“ What have I gain'd,” he said, “in prison pent, With strong desires, I loy'd the lady first. If I but change my bonds for banishment! Canst thou pretend desire, whom zeal inflam'd And banish'd from her sight, I suffer more To worship, and a power celestial nam'd ? In freedom, than I felt in bonds before : Thine was devotion to the blest above,

Forc'd from her presence, and condemn'd to live : I saw the woman, and desir'd her love;

Unwelcome freedom, and unthank'd reprieve: First own'd my passion, and to thee commend Heaven is not, but where Emily abides ; Th’important secret, as my chosen friend. And where she's absent, all is Hell besides. Suppose (which yet I grant not) thy desire Next to my day of birth, was that accurst, A moment elder than my rival fire;

Which bound my friendship to Pirithous first: Can chance of seeing first thy title prove ? Had I not known that prince, I still had been And know'st thou not, no law is made for love ? In bondage, and had still Emilia seen: Law is to things, which to free choice relate ; For, though I never can her grace deserve, Love is not in our choice, but in our fate;

'Tis recompense enough to see and serve. Laws are but positive ; love's power, we see, O Palamon, my kinsman and my friend, Is Nature's sanction, and her first decree.

How much more happy fates thy love attend ! Each day we break the bond of human laws Thine is th' adventure ; thine the victory : For love, and vindicate the common cause. Well has thy fortune turn'd the dice for thee : Laws for defence of civil rights are plac'd, Thou on that angel's face may'st feed thine eyes, Love throws the fences down, and makes a general In prison, no; but blissful Paradise !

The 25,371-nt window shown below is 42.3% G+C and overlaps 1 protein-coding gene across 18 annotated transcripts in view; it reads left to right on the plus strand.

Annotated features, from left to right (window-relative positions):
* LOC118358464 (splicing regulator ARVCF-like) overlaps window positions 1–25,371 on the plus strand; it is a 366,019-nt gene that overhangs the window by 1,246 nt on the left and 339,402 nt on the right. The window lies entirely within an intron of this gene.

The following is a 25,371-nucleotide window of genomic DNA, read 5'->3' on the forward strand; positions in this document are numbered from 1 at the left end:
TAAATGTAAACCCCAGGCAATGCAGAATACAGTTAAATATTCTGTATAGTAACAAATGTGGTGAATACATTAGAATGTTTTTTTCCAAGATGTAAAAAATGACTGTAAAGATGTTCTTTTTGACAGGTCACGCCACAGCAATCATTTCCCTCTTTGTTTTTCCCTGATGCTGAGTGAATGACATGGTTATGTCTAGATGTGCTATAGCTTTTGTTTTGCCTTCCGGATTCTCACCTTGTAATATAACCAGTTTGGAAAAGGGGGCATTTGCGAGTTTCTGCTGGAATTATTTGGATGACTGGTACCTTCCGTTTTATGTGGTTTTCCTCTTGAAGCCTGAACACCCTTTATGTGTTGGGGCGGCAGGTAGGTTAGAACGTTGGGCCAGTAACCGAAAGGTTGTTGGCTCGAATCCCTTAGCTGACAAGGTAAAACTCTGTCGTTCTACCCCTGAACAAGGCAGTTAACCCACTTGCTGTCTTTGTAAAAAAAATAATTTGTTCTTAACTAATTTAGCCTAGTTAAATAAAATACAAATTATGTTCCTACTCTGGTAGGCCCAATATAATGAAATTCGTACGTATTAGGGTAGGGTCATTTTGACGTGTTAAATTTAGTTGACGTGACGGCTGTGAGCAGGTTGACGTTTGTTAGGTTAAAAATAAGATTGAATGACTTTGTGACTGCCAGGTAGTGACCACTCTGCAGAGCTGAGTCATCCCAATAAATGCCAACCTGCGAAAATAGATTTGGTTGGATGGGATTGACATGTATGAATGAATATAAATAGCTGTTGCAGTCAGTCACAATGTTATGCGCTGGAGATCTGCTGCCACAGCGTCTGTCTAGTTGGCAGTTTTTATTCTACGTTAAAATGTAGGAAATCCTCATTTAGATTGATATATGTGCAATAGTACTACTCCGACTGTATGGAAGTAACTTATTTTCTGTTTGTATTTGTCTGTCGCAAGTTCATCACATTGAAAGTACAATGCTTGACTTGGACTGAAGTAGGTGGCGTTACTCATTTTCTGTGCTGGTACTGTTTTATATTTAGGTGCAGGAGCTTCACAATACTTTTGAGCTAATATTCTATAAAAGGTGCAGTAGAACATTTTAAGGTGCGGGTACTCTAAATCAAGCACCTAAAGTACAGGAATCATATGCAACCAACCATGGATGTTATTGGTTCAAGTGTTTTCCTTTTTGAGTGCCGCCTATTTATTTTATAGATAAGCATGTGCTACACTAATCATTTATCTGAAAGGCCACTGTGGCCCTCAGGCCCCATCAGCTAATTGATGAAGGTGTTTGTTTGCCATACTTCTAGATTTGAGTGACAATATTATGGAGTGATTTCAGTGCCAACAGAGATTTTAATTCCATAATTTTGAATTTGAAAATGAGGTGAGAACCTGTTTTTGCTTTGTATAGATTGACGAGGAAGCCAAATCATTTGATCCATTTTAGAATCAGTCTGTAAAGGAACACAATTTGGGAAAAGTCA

Thou daily seest that sun of beauty shine, Maids, widows, wives, without distinction fall; And lov'st at least in love's extremest line. The sweeping deluge, love, comes on, and covers all. I mourn in absence, love's eternal night;

waste :

And who can tell but since thou hast her sight, He with the rest is liable to pain,
And art a comely, young, and valiant knight, And like the sheep, his brother-beast, is slain.
Fortune (a various power) may cease to frown, Cold, hunger, prisons, ills without a cure,
And by some ways unknown thy wishes crown? All these he must, and, guiltless, oft endure;
But I, the most forlorn of human-kind,

Or does your justice, power, or prescience fail, Nor help can hope, nor remedy can find;

When the good suffer, and the bad prevail ? But, doom'd to drag my lothesome life in care, What worse to wretched Virtue could befall, For my reward, must end it in despair.

If Fate or giddy Fortune govern'd all ? Fire, water, air, and earth, and force of fates Nay, worse than other beasts is our estate ; That governs all, and Heaven that all creates, Them, to pursue their pleasures, you create ; Nor art, nor Nature's hand can ease my grief; We, bound by harder laws, must curb our will, Nothing but death, the wretch's last relief: And your commands, not our desires, fulfil; Then farewell youth, and all the joys that dwell, Then when the creature is unjustly slain, With youth and life, and life itself farewell. Yet after death at least he feels no pain; But why, alas! do mortal men in vain

But man, in life surcharg'd with woe before, Of Fortune, Fate, or Providence complain?